10. Most Tibetans fear the spirit world and its demons: They’re blamed for illness, bad luck, and misfortune.

Ten Buddhist basics

Thanks to Cassia’s father in my novel What’s Left, she’s familiar with Buddhist teaching and practice.

Here are ten basics.

  1. Siddhartha Gautama: Historical figure who established the teachings in northern India sometime between the 6th and 4th centuries BCE. Often referred to as the Buddha.
  2. Buddhas: Transcendent figures found throughout the universe. Gautama embodies one of them.
  3. Dharma: The law or the way taught by Gautama to overcome suffering or dukka (perhaps better rendered as stress or dissatisfaction). One translation has Dharma as the process itself.
  4. Reincarnation: The state of one’s next rebirth is determined by the fruits of an individual’s karma (actions) in the present life.
  5. Nirvana: An eternal state of perfect peace, bliss, and enlightenment, usually achieved through meditation and breaking the chain of further rebirth.
  6. Boddhisattvas: Figures who have attained nirvana but instead of going their immediately, compassionately reincarnate to assist others.
  7. Sutras: The scriptures (literally “stitchings”).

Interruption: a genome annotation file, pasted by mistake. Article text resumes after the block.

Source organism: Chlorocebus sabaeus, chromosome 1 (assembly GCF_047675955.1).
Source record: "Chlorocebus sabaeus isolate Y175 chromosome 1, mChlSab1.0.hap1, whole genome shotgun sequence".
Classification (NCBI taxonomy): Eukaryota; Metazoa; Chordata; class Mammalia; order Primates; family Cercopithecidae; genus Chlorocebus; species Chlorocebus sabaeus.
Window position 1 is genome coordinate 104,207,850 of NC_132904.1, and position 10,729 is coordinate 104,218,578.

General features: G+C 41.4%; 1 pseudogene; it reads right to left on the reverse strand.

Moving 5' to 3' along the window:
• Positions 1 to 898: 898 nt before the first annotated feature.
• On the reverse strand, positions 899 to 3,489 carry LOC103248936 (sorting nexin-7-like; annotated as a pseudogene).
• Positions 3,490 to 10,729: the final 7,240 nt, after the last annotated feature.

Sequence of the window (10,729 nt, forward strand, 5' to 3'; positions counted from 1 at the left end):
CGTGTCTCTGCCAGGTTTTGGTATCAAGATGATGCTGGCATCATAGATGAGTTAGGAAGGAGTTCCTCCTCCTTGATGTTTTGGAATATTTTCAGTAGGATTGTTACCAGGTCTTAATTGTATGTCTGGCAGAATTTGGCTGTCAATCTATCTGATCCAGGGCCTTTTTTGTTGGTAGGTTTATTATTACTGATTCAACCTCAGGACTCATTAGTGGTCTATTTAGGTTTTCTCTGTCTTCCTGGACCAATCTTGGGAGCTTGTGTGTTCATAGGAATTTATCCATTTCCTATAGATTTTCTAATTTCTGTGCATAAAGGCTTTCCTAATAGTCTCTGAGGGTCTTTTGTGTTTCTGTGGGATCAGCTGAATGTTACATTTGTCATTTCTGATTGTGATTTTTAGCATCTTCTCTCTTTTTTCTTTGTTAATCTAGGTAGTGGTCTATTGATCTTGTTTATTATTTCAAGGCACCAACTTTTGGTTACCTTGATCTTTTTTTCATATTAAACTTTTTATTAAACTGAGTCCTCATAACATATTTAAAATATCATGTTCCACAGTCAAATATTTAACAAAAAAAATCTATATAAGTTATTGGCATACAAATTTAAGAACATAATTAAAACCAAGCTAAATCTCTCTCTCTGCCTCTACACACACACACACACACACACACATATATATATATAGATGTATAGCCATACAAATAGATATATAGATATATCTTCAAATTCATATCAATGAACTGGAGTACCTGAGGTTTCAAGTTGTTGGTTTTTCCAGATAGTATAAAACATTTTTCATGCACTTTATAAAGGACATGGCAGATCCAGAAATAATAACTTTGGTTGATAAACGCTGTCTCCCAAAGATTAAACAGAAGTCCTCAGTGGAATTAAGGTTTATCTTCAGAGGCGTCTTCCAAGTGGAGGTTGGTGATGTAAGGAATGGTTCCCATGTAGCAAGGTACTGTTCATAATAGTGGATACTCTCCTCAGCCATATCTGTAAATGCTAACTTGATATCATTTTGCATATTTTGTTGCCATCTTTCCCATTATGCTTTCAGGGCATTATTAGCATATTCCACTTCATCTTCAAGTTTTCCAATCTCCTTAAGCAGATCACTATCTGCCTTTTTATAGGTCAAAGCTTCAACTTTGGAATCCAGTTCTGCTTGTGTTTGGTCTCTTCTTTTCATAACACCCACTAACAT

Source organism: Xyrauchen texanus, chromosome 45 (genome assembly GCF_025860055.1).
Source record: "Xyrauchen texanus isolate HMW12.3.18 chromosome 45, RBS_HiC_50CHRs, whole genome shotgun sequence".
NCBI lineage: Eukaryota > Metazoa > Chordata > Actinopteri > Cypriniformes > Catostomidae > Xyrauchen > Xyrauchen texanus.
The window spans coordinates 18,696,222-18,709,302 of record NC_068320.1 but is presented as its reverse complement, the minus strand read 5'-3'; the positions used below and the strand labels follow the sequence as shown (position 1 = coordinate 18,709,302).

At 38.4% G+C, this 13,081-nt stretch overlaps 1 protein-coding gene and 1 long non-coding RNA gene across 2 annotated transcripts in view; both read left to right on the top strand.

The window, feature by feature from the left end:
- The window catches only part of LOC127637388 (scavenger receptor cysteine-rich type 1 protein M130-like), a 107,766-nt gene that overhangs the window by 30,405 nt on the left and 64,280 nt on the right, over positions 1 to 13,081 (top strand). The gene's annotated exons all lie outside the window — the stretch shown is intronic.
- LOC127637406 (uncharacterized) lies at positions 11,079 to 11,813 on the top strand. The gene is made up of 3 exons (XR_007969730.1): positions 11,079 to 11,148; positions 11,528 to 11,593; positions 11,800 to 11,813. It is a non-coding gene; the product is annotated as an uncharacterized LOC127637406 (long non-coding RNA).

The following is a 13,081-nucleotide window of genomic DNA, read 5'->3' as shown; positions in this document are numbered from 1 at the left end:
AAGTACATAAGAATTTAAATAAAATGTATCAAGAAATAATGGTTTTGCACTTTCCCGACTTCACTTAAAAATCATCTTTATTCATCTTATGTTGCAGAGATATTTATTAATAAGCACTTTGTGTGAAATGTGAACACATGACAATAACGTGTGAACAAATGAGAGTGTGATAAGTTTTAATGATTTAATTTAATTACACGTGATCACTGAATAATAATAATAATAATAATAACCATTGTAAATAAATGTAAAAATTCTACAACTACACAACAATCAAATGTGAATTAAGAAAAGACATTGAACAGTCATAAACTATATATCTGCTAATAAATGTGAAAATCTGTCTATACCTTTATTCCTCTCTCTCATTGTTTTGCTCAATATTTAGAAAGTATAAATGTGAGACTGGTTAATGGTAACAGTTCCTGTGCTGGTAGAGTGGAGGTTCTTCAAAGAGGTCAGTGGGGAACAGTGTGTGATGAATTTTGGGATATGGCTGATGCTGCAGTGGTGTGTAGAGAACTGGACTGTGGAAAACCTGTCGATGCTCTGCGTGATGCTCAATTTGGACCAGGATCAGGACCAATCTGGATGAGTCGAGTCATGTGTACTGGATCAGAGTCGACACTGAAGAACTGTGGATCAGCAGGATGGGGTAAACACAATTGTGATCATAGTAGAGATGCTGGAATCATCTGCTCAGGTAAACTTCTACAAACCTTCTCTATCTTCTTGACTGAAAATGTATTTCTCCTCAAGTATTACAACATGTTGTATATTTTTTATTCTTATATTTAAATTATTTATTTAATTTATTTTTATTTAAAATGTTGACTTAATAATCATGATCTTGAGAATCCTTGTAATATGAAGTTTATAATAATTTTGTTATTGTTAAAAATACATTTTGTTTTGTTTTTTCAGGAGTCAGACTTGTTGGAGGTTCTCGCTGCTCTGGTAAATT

8. Three major branches of Buddhism: Theravada, prominent in Indochina; Mahayana, the largest and most liberal branch; and Vajrayana, which emphasizes the magical and the occult.
  9. Tantra: Sacred texts in the Vajrayana branch describing secret methodologies and practices.
  10. Mandalas and tankas: Vajrayana visual images to aid meditation.

Gee, I didn’t even get to koans, those mind-boggling puzzles presented to Zen aspirants.

Ten notable American religious communes

While monasteries with wider church support are a longstanding institution in Christian history, independent, self-sustaining faith-based communes have made their mark in America. Unlike a monastery, not all of them were celibate.

Here are ten.

  1. Ephrata Cloister. Pennsylvania, 1732-2008. Founded by Johann Conrad Beissel, the pietist group broke off from the German Baptist Brethren (or Dunker) denomination, which largely continues as today’s Church of the Brethren. It had the second printing press in the American colonies. Its celibate emphasis was gradually eliminated.